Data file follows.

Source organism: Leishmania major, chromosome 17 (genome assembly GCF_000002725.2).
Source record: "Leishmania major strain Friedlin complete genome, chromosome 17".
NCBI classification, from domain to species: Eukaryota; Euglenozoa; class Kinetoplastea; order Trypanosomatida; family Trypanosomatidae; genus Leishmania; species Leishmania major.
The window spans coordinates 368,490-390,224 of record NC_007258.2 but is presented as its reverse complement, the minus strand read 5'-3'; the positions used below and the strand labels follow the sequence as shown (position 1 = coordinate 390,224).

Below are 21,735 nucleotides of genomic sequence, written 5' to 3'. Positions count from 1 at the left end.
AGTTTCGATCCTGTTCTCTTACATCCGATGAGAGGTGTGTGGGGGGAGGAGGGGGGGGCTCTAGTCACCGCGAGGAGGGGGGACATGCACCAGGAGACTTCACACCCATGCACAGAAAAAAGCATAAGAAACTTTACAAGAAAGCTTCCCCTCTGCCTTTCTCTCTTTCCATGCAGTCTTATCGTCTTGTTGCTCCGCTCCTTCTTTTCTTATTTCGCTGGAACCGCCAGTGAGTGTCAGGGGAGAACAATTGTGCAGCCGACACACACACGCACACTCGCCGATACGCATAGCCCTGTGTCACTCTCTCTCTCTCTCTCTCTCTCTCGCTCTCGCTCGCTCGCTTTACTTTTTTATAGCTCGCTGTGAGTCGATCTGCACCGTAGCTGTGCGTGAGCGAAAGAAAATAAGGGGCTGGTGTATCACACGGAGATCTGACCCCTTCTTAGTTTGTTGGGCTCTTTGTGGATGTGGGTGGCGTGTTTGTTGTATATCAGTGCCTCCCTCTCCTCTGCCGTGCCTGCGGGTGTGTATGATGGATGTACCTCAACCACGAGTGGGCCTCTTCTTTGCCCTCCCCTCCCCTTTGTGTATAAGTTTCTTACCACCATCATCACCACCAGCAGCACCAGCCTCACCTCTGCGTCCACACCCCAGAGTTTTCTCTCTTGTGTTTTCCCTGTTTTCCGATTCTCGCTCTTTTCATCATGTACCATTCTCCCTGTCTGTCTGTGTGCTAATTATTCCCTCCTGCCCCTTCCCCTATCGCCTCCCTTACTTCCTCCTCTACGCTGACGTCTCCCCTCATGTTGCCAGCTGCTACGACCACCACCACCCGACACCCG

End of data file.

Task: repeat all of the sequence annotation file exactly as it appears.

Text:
Source organism: Leishmania major, chromosome 17 (genome assembly GCF_000002725.2).
Source record: "Leishmania major strain Friedlin complete genome, chromosome 17".
NCBI classification, from domain to species: Eukaryota; Euglenozoa; class Kinetoplastea; order Trypanosomatida; family Trypanosomatidae; genus Leishmania; species Leishmania major.
The window spans coordinates 368,490-390,224 of record NC_007258.2 but is presented as its reverse complement, the minus strand read 5'-3'; the positions used below and the strand labels follow the sequence as shown (position 1 = coordinate 390,224).

Below are 21,735 nucleotides of genomic sequence, written 5' to 3'. Positions count from 1 at the left end.
AGTTTCGATCCTGTTCTCTTACATCCGATGAGAGGTGTGTGGGGGGAGGAGGGGGGGGCTCTAGTCACCGCGAGGAGGGGGGACATGCACCAGGAGACTTCACACCCATGCACAGAAAAAAGCATAAGAAACTTTACAAGAAAGCTTCCCCTCTGCCTTTCTCTCTTTCCATGCAGTCTTATCGTCTTGTTGCTCCGCTCCTTCTTTTCTTATTTCGCTGGAACCGCCAGTGAGTGTCAGGGGAGAACAATTGTGCAGCCGACACACACACGCACACTCGCCGATACGCATAGCCCTGTGTCACTCTCTCTCTCTCTCTCTCTCTCTCGCTCTCGCTCGCTCGCTTTACTTTTTTATAGCTCGCTGTGAGTCGATCTGCACCGTAGCTGTGCGTGAGCGAAAGAAAATAAGGGGCTGGTGTATCACACGGAGATCTGACCCCTTCTTAGTTTGTTGGGCTCTTTGTGGATGTGGGTGGCGTGTTTGTTGTATATCAGTGCCTCCCTCTCCTCTGCCGTGCCTGCGGGTGTGTATGATGGATGTACCTCAACCACGAGTGGGCCTCTTCTTTGCCCTCCCCTCCCCTTTGTGTATAAGTTTCTTACCACCATCATCACCACCAGCAGCACCAGCCTCACCTCTGCGTCCACACCCCAGAGTTTTCTCTCTTGTGTTTTCCCTGTTTTCCGATTCTCGCTCTTTTCATCATGTACCATTCTCCCTGTCTGTCTGTGTGCTAATTATTCCCTCCTGCCCCTTCCCCTATCGCCTCCCTTACTTCCTCCTCTACGCTGACGTCTCCCCTCATGTTGCCAGCTGCTACGACCACCACCACCCGACACCCG